Revealed:the English Soldiers Who Survived for Two Years in the Hell That Was Auschwitz; When Arthur Dodd Returned from Hitler's Most Notorious Death Camp, No One Wanted to Hear His Tales of Horror. but Now, 53 Years Later, He Has Found the Courage to Tell His Amazing Story
Byline: JANE KELLY
WORLD War II had been over for only two months. There was still a sense of jubilation in the land and people greeted each other like comrades.
In the town hall of Northwich, Cheshire, two men reputed to be local heroes addressed a packed gathering.
Cllr Hilditch asked them both questions in turn. People listened attentively and cheered as the paratrooper who had been at Arnhem gave his story of battle, flight and capture.
Then Arthur Dodd, 26, of the Royal Army Service Corps got up and told his remarkable tale.
He described how he had been captured in North Africa in 1942, after the disastrous first battle of Tobruk. Sent to Italy, he had been troublesome and along with 24 other rebellious PoWs had been transferred by train to the death camp at Auschwitz, in southern Poland.
Arthur, a mechanic and the son of a soldier in the Cheshire Regiment, was probably the first ordinary man in England to say the name Auschwitz and to describe that living hell where, as he put it, you saw 'Satan at his best'.
The audience listened in deathly silence. When he sat down, they crowded round the hero of Arnhem but Arthur remained alone. No one spoke to him.
His words were perhaps too horrible to be believed - or tolerated in the optimistic mood of those post-war times. He was not talking about Bulldog Drummond characters triumphing over adversity in a war played according to the rules. His was a tale of genocide, a word then unknown to the British public.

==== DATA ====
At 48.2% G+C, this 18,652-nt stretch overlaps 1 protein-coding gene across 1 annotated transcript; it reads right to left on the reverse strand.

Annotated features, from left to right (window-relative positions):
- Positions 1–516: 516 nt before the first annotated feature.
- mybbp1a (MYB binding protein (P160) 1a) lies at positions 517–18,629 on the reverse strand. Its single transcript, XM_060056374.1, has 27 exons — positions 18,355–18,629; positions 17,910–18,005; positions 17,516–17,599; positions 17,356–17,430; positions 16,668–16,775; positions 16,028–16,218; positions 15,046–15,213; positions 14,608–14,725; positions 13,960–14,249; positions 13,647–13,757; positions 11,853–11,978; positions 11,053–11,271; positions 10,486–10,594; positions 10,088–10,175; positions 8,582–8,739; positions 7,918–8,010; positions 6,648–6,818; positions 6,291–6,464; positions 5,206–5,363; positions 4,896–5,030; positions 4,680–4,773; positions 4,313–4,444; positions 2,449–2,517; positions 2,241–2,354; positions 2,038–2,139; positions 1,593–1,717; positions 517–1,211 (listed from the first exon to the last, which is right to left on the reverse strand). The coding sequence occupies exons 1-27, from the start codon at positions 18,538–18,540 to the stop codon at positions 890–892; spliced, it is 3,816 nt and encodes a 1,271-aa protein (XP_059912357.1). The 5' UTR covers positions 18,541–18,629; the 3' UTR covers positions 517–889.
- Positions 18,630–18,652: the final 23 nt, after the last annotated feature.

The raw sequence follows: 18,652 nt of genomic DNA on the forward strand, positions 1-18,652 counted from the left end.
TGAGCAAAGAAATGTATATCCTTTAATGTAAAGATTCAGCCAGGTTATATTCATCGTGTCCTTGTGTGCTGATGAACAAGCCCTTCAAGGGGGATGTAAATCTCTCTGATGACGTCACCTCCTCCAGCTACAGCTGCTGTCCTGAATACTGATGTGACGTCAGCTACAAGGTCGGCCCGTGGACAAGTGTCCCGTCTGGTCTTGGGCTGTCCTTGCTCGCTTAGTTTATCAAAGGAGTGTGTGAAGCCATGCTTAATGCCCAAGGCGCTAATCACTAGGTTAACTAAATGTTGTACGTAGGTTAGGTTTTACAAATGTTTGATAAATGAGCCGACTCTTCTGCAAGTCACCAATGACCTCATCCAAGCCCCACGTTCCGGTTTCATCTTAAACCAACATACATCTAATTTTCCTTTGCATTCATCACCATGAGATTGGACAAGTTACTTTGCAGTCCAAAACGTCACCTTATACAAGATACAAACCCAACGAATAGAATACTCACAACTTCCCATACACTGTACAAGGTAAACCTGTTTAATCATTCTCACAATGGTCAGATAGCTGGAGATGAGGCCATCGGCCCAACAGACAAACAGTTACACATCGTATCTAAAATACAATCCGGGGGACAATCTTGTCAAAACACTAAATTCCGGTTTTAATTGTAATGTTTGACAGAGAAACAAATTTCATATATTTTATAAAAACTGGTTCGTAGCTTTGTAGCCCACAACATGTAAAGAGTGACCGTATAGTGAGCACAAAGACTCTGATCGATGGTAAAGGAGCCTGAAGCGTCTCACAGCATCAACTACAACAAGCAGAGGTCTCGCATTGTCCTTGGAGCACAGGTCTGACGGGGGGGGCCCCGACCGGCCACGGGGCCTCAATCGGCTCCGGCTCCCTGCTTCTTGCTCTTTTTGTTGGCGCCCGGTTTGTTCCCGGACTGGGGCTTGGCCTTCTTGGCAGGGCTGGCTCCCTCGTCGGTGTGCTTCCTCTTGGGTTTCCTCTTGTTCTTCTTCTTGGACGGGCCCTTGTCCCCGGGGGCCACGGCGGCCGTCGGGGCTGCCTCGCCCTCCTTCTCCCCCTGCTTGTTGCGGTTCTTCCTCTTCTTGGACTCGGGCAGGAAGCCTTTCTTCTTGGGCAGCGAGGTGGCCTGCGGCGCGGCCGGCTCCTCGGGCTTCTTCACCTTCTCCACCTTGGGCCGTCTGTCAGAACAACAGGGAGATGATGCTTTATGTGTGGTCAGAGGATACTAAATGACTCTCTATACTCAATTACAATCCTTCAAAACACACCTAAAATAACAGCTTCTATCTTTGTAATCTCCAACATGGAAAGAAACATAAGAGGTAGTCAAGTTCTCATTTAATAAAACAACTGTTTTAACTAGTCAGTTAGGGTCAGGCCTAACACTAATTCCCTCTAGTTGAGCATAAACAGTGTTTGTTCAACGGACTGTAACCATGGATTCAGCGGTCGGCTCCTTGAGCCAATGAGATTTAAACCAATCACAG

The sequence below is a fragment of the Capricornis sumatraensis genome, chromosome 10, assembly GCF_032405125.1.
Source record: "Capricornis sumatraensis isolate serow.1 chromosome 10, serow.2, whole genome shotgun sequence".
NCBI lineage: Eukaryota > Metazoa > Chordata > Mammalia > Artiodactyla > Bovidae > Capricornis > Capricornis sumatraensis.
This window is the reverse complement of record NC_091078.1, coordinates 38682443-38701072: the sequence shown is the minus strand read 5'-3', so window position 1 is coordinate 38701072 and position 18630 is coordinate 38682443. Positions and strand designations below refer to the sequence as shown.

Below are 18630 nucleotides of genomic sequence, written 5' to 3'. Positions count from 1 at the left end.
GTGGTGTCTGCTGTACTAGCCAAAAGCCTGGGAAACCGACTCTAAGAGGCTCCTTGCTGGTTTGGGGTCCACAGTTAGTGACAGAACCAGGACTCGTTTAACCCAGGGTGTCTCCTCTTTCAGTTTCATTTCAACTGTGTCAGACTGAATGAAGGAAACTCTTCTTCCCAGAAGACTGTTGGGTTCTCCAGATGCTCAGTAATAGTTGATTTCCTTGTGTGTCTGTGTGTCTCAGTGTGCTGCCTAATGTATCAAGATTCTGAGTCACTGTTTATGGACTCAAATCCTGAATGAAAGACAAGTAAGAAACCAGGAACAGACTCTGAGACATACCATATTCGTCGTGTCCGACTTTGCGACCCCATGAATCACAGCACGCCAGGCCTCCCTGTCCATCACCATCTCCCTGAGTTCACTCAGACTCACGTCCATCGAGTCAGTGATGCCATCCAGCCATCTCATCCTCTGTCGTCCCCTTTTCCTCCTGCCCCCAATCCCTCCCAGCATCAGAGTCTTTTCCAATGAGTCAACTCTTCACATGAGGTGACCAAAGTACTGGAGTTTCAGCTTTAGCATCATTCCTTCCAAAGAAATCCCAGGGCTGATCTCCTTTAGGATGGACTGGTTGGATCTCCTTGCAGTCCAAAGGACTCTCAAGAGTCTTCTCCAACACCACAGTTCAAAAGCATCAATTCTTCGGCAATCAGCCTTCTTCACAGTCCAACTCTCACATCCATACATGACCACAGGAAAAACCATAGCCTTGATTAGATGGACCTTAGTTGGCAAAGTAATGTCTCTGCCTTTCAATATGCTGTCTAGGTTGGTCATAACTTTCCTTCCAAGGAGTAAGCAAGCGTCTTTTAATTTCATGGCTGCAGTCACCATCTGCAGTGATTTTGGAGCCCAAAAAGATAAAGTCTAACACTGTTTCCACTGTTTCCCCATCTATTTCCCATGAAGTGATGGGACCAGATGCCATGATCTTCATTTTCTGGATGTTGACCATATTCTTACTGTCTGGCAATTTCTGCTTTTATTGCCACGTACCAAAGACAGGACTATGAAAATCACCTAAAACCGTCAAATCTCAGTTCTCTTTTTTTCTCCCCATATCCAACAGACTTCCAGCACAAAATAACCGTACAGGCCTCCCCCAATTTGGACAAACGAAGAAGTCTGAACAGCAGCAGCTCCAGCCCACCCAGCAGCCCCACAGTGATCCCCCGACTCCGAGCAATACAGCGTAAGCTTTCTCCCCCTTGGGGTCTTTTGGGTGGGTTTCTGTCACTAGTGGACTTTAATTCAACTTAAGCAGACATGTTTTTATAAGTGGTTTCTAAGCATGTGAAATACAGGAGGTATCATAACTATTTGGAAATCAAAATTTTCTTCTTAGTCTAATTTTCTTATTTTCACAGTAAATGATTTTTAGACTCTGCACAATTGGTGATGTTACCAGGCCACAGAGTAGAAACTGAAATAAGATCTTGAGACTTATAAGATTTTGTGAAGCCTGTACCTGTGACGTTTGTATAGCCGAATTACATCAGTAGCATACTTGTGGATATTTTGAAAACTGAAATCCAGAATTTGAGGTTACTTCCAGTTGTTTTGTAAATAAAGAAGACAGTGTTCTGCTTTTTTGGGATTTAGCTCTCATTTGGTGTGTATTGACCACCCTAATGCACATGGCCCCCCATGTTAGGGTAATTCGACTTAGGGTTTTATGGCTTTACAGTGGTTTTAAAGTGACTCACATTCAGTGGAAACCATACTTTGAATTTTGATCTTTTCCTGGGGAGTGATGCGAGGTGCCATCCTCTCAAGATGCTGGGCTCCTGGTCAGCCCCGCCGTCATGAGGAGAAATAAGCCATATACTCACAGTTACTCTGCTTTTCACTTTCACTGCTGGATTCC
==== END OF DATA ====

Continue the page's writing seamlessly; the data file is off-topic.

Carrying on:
He returned home that night in the deepest gloom, vowing that never again would he tell the story of what had happened to him in the war.
Fifty-three years later the subject of the concentration camps has become common knowledge, even rather fashionable after the success of Steven Spielberg's film Schindler's List.
Now, at 79, Arthur Dodd has finally been per-
suaded to set down his experiences in a book.
Most people have no idea that there were any Englishmen in Auschwitz. In fact, according to Dodd, about 400 British soldiers were there.
Two bits of bad luck landed Arthur in Poland. While he was in the camp at Farasabrina, near Rome, with 4,000 other PoWs, life was not too bad.
An escape bid was planned by four men, including Arthur, but when they drew cards to see who would have to keep watch and stay behind, Arthur was unlucky.
His friends escaped successfully while he had to spend another six months there.
EARLY in 1943 the prisoners were asked to write down their working skills.
Arthur and 12 others put down professions such as 'cat burglar'. This act of bravado did not amuse the Germans, who had just lost half a million men in the Soviet Union and been trounced by the British Eighth Army at Tripoli and Tunis.
The troublesome 13 were sent first to work in a coalmine in Poz-nan in Poland, where they were beaten with rifle-butts and kicked with jackboots for refusing to work. Then at the beginning of May, 1943, they were transferred to Monowitz, a labour camp otherwise known as Auschwitz Camp Three and half a mile from the death camp.
None of the British PoWs had any idea what they had come to.
At first they behaved as they had done previously, with truculent contempt. As they entered the camp, their first sight was of a bald, badly cut young woman kneeling half naked in the mud, while an SS officer flogged her with a riding crop. They saw rivers of blood running down her face and neck and noticed that she was obviously starving. They had never seen an emaciated woman before.
Arthur shouted at the guard to leave the girl alone. The German officer simply reached for his gun and a Wehrmacht soldier raised his rifle and aimed it at Dodd.
Orders were barked in German and the British Tommies fell back in line, to watch as the beating continued even more ferociously than before. …